No internet for Singapore public servants

  • Published
Activist hacker group Anonymous is seen through the internet government website of Singapore Prime Minister Office circulated online on a smartphone in Singapore on November 7, 2013.Image source, ROSLAN RAHMAN
Image caption,
Singapore PM Lee Hsien Loong's site was hacked in 2013 by hacker group Anonymous

Public servants in Singapore will be blocked from accessing the internet on work computers from May next year.

The moves aims to plug "potential leaks from work e-mails and shared documents amid heightened security threats," the Straits Times newspaper said.

Officials said employees across government would also be barred from forwarding any work-related information to personal emails.

Singaporeans have responded with shock and scepticism online.

Some people thought the move contradicted Singapore's much-promoted Smart Nation technology initiative.

Others thought the suggestion that the measure could also apply to teachers, who do not deal with much sensitive information, was extreme.

Image source, ROSLAN RAHMAN
Image caption,
The restrictions will be rolled out over one year to all 100,000 public servant computers

Why are they doing this ?

The Straits Times said a memo was sent to all government agencies, ministries and statutory boards announcing the restrictions.

The Infocomm Development Authority (IDA), the agency in charge of the change, said it would guard against cyber-attacks and create a "more secure working environment", Channel News Asia reported.

An IDA spokesperson told the BBC: "The Singapore Government regularly reviews our IT security to make our IT network more secure.

"We have started to separate internet access from the work stations of a selected group of public service officers, and will do so for the rest of the public service officers progressively over a one-year period."

It will eventually apply to all 100,000 public service computers.

Some Singaporeans on social media have speculated whether a specific security breach sparked the move. Officials would not say if this was the case.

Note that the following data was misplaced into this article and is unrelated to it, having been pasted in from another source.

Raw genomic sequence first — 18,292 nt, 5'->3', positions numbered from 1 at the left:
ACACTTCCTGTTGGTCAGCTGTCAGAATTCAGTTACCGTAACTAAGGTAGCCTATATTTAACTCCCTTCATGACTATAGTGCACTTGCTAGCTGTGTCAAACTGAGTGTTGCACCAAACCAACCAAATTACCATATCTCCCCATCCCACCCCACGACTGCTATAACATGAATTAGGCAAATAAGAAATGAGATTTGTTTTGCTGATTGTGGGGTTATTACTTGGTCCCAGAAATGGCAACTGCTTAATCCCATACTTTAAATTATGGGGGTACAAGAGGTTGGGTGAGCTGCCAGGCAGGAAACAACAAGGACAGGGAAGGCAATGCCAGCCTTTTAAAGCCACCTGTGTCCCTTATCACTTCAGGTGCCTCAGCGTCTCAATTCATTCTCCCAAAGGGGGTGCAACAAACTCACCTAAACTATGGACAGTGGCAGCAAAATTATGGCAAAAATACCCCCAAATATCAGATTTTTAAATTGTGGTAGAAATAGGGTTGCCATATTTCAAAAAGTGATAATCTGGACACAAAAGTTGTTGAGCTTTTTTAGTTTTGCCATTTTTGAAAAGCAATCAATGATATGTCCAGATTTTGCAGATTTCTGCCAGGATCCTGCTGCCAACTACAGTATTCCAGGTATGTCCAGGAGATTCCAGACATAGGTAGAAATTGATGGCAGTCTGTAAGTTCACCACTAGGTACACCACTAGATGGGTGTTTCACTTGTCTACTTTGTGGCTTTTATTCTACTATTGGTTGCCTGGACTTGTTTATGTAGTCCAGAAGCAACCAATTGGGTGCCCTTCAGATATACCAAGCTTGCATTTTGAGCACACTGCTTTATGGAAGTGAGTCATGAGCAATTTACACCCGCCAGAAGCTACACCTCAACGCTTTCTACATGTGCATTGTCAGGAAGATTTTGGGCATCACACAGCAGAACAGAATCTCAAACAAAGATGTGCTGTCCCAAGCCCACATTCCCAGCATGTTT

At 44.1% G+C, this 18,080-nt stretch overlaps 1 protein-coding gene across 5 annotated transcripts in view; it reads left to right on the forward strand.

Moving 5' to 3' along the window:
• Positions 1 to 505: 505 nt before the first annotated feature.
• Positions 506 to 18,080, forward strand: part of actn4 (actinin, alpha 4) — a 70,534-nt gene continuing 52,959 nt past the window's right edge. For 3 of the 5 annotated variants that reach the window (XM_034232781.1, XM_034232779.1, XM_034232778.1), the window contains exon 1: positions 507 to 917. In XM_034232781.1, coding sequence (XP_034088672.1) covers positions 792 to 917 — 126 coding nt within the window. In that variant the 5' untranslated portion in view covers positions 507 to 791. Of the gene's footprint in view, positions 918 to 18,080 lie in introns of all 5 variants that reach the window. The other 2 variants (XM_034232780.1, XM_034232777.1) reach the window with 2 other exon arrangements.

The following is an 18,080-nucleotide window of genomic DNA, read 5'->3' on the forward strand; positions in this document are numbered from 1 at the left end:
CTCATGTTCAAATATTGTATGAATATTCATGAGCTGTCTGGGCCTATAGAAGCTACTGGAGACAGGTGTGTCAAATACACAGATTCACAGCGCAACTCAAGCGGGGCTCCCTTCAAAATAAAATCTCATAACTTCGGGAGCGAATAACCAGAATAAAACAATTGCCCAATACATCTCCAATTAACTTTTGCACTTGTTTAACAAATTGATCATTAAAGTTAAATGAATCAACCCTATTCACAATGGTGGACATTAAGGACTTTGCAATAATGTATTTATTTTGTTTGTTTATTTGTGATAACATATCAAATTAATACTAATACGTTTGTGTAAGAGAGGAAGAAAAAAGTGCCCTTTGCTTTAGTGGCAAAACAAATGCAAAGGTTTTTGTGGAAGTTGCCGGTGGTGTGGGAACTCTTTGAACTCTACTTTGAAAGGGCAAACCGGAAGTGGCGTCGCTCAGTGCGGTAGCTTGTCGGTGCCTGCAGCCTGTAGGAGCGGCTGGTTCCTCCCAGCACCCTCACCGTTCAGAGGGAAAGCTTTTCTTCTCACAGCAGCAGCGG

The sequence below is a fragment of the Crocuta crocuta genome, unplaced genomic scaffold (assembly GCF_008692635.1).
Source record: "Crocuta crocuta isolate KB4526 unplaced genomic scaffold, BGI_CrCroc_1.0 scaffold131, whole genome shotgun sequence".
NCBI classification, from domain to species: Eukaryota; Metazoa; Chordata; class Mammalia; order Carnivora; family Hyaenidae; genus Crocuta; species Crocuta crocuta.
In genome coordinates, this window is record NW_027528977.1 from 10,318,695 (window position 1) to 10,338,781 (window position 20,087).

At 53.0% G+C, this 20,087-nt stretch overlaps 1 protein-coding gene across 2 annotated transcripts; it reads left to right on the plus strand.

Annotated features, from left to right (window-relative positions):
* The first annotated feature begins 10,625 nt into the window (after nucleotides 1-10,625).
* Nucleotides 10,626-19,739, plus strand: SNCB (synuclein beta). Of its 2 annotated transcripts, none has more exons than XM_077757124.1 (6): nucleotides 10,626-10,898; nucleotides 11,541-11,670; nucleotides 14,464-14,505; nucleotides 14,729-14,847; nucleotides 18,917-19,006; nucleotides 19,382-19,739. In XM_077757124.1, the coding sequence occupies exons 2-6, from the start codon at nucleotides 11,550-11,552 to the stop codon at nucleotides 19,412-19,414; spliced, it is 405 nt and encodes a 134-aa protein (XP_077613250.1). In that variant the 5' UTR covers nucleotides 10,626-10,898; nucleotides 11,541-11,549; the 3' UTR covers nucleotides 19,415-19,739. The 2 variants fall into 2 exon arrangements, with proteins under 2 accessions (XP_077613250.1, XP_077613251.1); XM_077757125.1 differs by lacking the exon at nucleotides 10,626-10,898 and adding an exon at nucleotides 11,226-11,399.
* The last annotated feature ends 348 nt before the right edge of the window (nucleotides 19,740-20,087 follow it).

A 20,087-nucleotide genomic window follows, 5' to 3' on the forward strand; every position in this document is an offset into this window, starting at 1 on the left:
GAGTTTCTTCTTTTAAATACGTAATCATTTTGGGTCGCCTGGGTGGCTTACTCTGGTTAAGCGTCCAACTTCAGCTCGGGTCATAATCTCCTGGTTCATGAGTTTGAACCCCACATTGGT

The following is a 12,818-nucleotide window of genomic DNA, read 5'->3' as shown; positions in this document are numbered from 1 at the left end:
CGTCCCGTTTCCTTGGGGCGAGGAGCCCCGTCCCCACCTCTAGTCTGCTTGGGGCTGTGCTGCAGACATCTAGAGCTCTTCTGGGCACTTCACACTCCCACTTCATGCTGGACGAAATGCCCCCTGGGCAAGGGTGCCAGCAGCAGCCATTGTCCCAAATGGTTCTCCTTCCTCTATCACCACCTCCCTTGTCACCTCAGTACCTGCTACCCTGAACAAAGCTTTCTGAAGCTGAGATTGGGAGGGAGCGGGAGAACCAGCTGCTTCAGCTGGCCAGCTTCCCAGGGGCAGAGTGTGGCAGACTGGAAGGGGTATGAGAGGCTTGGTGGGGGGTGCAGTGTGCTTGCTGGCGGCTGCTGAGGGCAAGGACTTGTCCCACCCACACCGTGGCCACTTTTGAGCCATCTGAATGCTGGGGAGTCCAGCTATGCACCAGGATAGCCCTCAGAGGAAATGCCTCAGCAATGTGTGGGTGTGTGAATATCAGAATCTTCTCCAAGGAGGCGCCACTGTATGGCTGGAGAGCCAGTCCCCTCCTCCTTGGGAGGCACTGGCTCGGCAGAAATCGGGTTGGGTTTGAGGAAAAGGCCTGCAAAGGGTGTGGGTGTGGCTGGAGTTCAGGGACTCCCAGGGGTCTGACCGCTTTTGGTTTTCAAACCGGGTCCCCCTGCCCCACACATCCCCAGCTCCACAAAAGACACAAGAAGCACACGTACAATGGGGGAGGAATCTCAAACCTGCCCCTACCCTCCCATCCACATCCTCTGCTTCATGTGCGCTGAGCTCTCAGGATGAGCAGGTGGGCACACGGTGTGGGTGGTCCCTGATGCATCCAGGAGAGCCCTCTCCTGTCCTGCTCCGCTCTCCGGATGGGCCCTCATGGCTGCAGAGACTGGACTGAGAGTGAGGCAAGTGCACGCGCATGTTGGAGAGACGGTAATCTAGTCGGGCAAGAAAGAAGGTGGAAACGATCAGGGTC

Like many other countries, Singapore has had previous incidents of cyber attacks, including Anonymous group hacking the prime minister's official website in 2013.

Is it really more secure?

Employees will still have email. They will also be able to access the web on their personal devices and there will be dedicated internet terminals.

Local media had reported that employees would simply be able to forward work e-mails to private accounts, if they wanted to click on links.

This caused many to point out that would actually increase the chances of an information leak, and encourage employees to do more work on their personal devices which are less secure.

But the IDA spokesperson said this was not the case and that forwarding work emails would be prohibited.

Public servants will, however, be allowed to forward non-work e-mails to their private accounts, the spokesperson clarified.

Does this happen anywhere else?

This is a very rare move for a government to make.

Banks sometimes limit which of their employees have internet access, keeping it to client-facing staff only. Or they limit access to certain websites that may be harmful.

File sharing is often restricted in companies for security reasons, as employees may accidentally download malware from websites or share sensitive information online.